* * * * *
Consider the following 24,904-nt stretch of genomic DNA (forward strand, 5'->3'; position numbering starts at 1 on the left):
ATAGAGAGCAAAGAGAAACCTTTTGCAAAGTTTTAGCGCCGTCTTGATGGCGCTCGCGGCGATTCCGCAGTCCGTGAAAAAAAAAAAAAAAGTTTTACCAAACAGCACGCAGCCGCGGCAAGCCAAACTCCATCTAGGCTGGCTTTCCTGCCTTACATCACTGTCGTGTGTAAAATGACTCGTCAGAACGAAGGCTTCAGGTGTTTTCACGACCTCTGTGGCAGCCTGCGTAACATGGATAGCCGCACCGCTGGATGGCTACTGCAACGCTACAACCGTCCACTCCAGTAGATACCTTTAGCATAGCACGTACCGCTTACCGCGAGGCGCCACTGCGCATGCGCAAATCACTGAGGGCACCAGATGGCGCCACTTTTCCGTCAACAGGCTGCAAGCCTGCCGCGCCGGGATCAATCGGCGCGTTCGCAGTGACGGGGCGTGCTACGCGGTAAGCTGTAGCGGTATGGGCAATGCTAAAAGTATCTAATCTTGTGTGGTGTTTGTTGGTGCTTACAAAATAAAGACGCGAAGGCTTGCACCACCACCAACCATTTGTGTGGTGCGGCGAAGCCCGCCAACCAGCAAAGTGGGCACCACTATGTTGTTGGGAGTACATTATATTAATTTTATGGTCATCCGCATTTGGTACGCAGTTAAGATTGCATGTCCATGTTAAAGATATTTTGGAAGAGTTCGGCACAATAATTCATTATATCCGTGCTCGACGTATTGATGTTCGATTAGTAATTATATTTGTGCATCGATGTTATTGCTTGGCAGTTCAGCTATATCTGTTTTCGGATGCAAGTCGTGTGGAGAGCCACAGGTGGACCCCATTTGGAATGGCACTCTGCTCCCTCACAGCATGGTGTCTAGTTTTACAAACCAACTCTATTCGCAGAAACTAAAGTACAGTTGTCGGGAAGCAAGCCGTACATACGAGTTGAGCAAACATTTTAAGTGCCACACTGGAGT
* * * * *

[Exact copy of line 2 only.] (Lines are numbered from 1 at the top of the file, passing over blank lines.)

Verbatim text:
ATAGAGAGCAAAGAGAAACCTTTTGCAAAGTTTTAGCGCCGTCTTGATGGCGCTCGCGGCGATTCCGCAGTCCGTGAAAAAAAAAAAAAAAGTTTTACCAAACAGCACGCAGCCGCGGCAAGCCAAACTCCATCTAGGCTGGCTTTCCTGCCTTACATCACTGTCGTGTGTAAAATGACTCGTCAGAACGAAGGCTTCAGGTGTTTTCACGACCTCTGTGGCAGCCTGCGTAACATGGATAGCCGCACCGCTGGATGGCTACTGCAACGCTACAACCGTCCACTCCAGTAGATACCTTTAGCATAGCACGTACCGCTTACCGCGAGGCGCCACTGCGCATGCGCAAATCACTGAGGGCACCAGATGGCGCCACTTTTCCGTCAACAGGCTGCAAGCCTGCCGCGCCGGGATCAATCGGCGCGTTCGCAGTGACGGGGCGTGCTACGCGGTAAGCTGTAGCGGTATGGGCAATGCTAAAAGTATCTAATCTTGTGTGGTGTTTGTTGGTGCTTACAAAATAAAGACGCGAAGGCTTGCACCACCACCAACCATTTGTGTGGTGCGGCGAAGCCCGCCAACCAGCAAAGTGGGCACCACTATGTTGTTGGGAGTACATTATATTAATTTTATGGTCATCCGCATTTGGTACGCAGTTAAGATTGCATGTCCATGTTAAAGATATTTTGGAAGAGTTCGGCACAATAATTCATTATATCCGTGCTCGACGTATTGATGTTCGATTAGTAATTATATTTGTGCATCGATGTTATTGCTTGGCAGTTCAGCTATATCTGTTTTCGGATGCAAGTCGTGTGGAGAGCCACAGGTGGACCCCATTTGGAATGGCACTCTGCTCCCTCACAGCATGGTGTCTAGTTTTACAAACCAACTCTATTCGCAGAAACTAAAGTACAGTTGTCGGGAAGCAAGCCGTACATACGAGTTGAGCAAACATTTTAAGTGCCACACTGGAGT